A hammer toe develops from an imbalance occurring within the muscles and ligaments around the toe joint. This imbalance causes the toe’s middle joint to unnaturally bend and, in turn, get stuck in the bent position. Among the most common complaints regarding a hammer toe, is irritation and discomfort on the bent part of the toe. Hammer toe can develop on any toe of the foot. Contributors to hammer toes can include:
- Improper foot wear – Women have a higher risk of developing hammertoes due to particular shoe styles.
- Improper blood circulation – Those with diabetes are more likely to get hammertoes.
There are two categories of hammertoes: flexible and rigid.Flexible hammertoes – This type of hammertoe occurs when a patient is still able to move the toe at the joint. This occurs at the early stages of hammertoe development and, in most cases, can be treated relatively easily. Rigid hammertoes - This type of hammer occurs when a patient is unable to move the toe at all. When the toe’s tendons become too rigid, they can cause the joint of the toe to become misaligned. In most cases, a rigid hammertoe must be treated with surgery.
Every toe’s muscles function in pairs. When balance is compromised within the muscles of the toe, a hammertoe can develop. This is because with imbalance, the toe’s tendons and joints are subsequently put under additional stress and pressure. This extra stress causes the toe to change shape, becoming a hammertoe. There are three common reasons the toe’s muscles will become imbalanced:
- Genetics – In some cases, heredity can be at play. If you have inherited foot instability, such a flat feet or a high arch, hammertoes can develop more easily.
Symptoms of hammertoes can include, but are not limited to:
- The top of the toe hurts when putting on shoes
- Corn development occurs on the top of the joint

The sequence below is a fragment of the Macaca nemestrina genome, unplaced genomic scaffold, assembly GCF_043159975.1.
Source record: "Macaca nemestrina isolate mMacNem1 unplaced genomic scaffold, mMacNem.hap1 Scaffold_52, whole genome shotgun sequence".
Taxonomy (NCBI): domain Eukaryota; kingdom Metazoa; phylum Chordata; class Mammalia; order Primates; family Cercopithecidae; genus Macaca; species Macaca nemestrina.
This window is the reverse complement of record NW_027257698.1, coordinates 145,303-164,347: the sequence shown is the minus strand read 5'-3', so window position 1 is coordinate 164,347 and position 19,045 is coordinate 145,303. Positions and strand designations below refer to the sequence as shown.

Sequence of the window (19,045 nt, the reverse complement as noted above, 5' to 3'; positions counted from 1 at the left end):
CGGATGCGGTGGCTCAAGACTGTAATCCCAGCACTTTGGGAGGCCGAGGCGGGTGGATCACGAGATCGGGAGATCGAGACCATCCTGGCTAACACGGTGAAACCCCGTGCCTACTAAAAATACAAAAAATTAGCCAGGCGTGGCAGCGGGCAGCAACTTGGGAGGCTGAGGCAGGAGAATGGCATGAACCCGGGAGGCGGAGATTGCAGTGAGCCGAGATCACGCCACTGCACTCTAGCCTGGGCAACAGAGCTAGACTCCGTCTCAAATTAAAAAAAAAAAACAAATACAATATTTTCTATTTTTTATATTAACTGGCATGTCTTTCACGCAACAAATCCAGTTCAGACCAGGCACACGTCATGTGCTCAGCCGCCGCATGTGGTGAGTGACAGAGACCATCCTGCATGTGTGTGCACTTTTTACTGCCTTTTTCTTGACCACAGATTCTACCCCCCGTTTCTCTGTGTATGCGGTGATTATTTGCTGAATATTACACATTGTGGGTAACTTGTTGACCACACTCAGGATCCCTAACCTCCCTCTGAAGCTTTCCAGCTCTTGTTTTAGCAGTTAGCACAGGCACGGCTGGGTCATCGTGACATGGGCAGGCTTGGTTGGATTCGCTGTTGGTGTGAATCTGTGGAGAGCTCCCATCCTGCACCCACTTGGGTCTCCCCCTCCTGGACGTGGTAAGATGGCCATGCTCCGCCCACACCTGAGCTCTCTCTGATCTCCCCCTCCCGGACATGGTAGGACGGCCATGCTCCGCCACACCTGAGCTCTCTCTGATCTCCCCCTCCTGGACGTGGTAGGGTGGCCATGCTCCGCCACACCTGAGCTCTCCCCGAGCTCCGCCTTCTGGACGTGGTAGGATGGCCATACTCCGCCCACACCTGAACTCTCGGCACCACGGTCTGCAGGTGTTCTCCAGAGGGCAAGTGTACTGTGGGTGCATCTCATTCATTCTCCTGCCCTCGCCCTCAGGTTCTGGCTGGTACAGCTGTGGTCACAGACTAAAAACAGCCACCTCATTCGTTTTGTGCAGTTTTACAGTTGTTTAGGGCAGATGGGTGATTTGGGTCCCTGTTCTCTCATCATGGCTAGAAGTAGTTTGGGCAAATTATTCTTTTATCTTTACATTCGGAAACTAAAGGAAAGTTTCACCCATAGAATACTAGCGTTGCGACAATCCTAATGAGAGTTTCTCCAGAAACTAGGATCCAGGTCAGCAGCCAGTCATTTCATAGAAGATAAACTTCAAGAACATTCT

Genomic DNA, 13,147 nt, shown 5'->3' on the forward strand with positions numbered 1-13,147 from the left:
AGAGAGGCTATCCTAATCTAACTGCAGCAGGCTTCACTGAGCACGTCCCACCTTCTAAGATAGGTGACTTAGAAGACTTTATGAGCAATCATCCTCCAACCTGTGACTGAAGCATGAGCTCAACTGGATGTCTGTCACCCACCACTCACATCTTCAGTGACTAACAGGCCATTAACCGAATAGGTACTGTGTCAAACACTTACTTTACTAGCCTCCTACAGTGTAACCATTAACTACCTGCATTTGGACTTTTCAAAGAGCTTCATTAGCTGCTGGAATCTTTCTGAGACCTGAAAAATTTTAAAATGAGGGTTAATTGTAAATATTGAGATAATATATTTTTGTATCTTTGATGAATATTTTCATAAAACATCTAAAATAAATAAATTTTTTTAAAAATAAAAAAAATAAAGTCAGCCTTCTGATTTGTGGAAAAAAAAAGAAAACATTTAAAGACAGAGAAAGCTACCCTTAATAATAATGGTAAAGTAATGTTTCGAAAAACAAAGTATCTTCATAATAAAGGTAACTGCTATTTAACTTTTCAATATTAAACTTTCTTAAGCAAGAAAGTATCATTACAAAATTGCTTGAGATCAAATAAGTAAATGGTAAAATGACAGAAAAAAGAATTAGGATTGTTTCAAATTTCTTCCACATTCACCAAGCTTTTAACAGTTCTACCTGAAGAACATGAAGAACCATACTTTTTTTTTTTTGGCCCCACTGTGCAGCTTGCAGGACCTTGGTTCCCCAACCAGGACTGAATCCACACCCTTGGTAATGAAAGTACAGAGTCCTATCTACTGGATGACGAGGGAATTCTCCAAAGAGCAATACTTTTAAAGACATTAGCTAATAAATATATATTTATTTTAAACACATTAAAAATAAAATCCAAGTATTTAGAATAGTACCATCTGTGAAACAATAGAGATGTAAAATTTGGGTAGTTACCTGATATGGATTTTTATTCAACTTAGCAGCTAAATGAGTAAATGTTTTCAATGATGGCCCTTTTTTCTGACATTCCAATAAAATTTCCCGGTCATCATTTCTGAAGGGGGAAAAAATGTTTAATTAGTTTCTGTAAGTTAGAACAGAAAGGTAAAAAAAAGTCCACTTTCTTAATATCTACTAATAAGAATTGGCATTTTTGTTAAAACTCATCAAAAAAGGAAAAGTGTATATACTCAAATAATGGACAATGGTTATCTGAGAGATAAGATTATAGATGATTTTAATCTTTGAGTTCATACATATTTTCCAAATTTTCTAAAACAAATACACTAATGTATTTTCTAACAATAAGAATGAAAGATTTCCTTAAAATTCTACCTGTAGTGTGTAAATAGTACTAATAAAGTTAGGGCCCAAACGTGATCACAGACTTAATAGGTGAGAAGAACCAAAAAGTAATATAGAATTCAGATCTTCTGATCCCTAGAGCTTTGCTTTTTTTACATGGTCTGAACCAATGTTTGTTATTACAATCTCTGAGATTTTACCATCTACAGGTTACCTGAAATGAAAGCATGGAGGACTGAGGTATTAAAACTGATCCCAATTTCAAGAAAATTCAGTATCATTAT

- Swelling of the joint
- It becomes difficult to move the toe
- Pain in the joint
- Corn development on the top of the toe joint
Some at-home treatment and preventative methods may be utilized.
- Wide toe-box shoes should be worn to reduce pain and give more room for toes to bend properly.
- Women shouldn’t wear heals any higher than two inches.
- Non-medicated pads can be used on the hammertoe and may relieve pressure on the joint.
- Softly massaging the joint may decrease pain.
- Ice packs can be placed on the hammertoe for pain relief.
Surgery may be necessary to relieve the pain and discomfort caused by the deformed toes. The procedure to correct hammertoes is called arthroplasty, where the physician removes a small segment of the bone from the affected joint. Arthrodesis is another surgical option which is used for more severe cases or when multiple joints or toes are involved. This procedure fuses a small joint in the toe to another in order to straighten them. Often, those who have hammertoe will suffer from other foot problems, as well, such as bunions. The length of recovery time will depend on the procedures being done to correct the problem(s).
Hammertoes are common and easy to treat. The doctors at West Medical are happy to provide the best suited service to your individual case. To learn
more about treatment for hammertoes in Los Angeles and Southern California, please contact the West Medical offices at
(855) 690-0565, and our helpful medical staff will answer any questions you may have.
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